Suspicious For Malignancy Diagnoses On Pleural Effusion Cytology
A definitive diagnosis of malignancy may not be possible in pleural effusions. We report our experience with the diagnosis of suspicious for malignancy (SFM) in pleural effusion.
A search for pleural effusions diagnosed as SFM (2008-2018) was performed. Patient records and pathology reports were reviewed. Specimens were subdivided into groups depending on volume (<75, 75-400, >400 mL). Diagnoses of malignant pleural effusion (MPE) served as controls.
We identified 90 patients, with a mean age of 60.6 years. Diagnoses included suspicious for involvement by carcinoma/adenocarcinoma in 64.4%, leukemia/lymphoma in 15.6%, melanoma in 2.2%, sarcoma in 3.3%, germ cell tumor in 1.1%, and not otherwise specified in 13.3%. Immunostains were performed in 47.8% and considered inconclusive in 24%. Average sample volume was 419 mL. There was a statistically significant difference between the SFM vs MPE groups for volumes greater than 75 mL (P = .001, χ 2 test), with SFM having increased proportion of volumes greater than 400 mL, compared with the MPE group. There was no statistically significant difference in mean overall survival when the groups were compared (P = .49).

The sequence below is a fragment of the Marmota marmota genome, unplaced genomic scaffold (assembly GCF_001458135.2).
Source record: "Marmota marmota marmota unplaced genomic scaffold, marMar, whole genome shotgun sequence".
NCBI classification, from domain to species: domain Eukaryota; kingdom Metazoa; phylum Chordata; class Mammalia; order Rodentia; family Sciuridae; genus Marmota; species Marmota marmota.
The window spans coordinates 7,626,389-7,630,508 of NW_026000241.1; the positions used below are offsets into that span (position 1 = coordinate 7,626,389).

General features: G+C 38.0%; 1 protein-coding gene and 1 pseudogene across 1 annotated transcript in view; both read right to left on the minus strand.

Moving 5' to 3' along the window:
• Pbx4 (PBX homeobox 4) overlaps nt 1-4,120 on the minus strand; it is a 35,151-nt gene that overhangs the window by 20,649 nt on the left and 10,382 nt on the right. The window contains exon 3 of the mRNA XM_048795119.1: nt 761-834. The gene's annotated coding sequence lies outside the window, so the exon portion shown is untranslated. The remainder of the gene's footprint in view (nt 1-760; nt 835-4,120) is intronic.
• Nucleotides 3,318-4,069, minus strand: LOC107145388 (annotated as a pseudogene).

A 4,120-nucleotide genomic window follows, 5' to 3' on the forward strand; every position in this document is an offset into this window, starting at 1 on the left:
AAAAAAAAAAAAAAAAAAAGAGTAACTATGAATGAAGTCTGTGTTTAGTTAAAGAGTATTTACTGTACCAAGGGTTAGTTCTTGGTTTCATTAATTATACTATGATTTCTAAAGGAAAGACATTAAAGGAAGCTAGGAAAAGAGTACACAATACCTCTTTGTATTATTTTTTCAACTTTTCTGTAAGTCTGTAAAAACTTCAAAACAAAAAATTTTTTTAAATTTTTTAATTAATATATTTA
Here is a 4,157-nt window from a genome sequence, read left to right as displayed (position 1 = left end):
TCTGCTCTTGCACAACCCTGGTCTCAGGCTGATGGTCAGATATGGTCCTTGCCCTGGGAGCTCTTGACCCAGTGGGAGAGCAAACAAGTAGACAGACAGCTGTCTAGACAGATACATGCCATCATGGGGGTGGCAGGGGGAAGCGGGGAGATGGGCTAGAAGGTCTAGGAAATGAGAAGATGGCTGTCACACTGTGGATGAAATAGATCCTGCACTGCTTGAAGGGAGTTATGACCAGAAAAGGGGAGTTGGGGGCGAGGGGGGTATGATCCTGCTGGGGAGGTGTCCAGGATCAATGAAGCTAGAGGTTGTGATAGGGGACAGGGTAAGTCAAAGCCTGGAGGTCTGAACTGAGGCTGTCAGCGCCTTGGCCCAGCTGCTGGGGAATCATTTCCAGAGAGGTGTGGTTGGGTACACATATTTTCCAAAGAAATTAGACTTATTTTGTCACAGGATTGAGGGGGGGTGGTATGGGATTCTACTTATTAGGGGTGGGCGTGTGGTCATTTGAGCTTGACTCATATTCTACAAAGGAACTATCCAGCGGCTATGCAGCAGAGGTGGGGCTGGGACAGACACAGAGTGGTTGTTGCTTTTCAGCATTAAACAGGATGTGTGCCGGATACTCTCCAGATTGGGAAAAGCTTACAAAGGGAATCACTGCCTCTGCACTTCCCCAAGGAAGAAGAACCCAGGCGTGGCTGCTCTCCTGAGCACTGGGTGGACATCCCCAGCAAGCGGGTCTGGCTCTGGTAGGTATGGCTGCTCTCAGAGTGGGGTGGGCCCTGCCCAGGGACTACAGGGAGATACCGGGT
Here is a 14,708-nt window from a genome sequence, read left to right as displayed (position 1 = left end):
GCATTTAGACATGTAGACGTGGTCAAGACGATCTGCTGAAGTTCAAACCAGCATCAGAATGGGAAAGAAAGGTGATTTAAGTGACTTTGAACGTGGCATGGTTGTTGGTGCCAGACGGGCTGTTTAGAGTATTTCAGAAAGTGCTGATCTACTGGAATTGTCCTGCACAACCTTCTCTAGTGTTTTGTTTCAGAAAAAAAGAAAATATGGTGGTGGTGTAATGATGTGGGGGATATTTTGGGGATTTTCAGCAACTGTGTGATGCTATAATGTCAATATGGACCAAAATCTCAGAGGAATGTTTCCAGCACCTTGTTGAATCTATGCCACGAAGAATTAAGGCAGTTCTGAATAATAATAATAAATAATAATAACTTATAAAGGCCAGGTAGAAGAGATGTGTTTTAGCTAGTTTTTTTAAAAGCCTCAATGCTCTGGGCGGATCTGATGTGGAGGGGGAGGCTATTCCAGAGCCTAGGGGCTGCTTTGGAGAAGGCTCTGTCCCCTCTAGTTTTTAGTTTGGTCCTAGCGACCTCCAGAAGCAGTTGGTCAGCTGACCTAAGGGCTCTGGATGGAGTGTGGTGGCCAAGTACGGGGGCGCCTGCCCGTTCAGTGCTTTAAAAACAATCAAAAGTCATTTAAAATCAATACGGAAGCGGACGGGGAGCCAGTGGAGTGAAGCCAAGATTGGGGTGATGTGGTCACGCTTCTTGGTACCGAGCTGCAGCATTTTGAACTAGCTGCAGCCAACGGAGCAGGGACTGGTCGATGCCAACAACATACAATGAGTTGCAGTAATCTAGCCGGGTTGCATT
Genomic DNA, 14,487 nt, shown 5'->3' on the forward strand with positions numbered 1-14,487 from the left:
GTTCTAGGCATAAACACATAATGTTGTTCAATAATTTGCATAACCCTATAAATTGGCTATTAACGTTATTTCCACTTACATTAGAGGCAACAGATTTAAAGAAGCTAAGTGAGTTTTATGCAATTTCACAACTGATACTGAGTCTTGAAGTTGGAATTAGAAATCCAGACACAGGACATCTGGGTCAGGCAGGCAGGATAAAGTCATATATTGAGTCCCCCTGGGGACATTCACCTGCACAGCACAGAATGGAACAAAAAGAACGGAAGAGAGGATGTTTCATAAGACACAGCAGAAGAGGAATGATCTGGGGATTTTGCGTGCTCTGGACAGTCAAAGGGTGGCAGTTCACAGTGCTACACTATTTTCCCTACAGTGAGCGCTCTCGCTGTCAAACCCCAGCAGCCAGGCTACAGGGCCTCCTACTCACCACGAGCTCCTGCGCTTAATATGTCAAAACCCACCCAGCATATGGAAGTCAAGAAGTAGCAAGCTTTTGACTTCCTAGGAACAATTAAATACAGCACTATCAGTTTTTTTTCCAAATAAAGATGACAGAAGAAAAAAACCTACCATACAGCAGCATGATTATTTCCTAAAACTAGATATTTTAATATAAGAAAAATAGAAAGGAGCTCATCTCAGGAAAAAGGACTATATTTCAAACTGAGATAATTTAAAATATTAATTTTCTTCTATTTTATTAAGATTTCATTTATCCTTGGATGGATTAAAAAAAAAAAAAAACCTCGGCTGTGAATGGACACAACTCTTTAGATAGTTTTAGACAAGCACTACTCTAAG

Samples with low cellularity, scant cell blocks, and inconclusive immunostains may contribute to a suspicious category diagnosis in pleural effusions.